Decentralisation and political empowerment of citizens in Karamoja, Uganda

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Jimmy Francis Obonyo
William Muhumuza


For centuries, centralisation was the dominant model of governance in most parts of the developing world. However, since the mid-1980s many countries in Africa have adopted decentralisation owing to the failure of centralisation to deliver public goods to citizens. In 1992, Uganda adopted decentralisation policy reforms to give ordinary citizens more control over their own administration and development agenda. This article reports case study research conducted in Karamoja, Uganda to establish the extent to which decentralisation reforms have indeed empowered local people. Research findings revealed mixed results. Although decentralisation resulted in the creation of the local government system, which in principle offers representational governance for different interest groups in local communities, ordinary citizens have fallen short of being politically empowered. State–society power relations have remained unaltered in favour of local elites. The authors contend that for political empowerment of citizens to be achieved, there is a need to devolve a considerable amount of autonomy to local governments and review the law to make local elites subordinate to citizen representatives.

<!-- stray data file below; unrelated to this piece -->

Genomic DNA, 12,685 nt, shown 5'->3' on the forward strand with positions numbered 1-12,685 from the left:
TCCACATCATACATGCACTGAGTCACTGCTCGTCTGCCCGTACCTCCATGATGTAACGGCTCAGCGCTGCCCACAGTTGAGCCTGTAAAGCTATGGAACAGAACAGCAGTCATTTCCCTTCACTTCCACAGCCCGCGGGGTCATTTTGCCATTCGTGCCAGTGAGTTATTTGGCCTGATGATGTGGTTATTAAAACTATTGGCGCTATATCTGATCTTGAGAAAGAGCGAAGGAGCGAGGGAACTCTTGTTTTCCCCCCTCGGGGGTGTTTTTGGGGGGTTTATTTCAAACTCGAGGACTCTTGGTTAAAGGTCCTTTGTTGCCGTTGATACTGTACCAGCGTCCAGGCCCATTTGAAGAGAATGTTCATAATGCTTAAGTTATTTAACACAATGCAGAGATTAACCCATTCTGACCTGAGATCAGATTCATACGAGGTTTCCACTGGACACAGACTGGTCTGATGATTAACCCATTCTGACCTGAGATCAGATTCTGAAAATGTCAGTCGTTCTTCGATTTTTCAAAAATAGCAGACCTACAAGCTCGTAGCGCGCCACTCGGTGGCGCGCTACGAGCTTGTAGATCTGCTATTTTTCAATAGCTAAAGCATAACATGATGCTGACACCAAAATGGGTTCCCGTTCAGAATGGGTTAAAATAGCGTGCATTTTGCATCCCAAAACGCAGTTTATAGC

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How to Cite
Obonyo, J. F., & Muhumuza, W. (2023). Decentralisation and political empowerment of citizens in Karamoja, Uganda. Commonwealth Journal of Local Governance, (28), 42-60.
Research and Evaluation (peer-reviewed)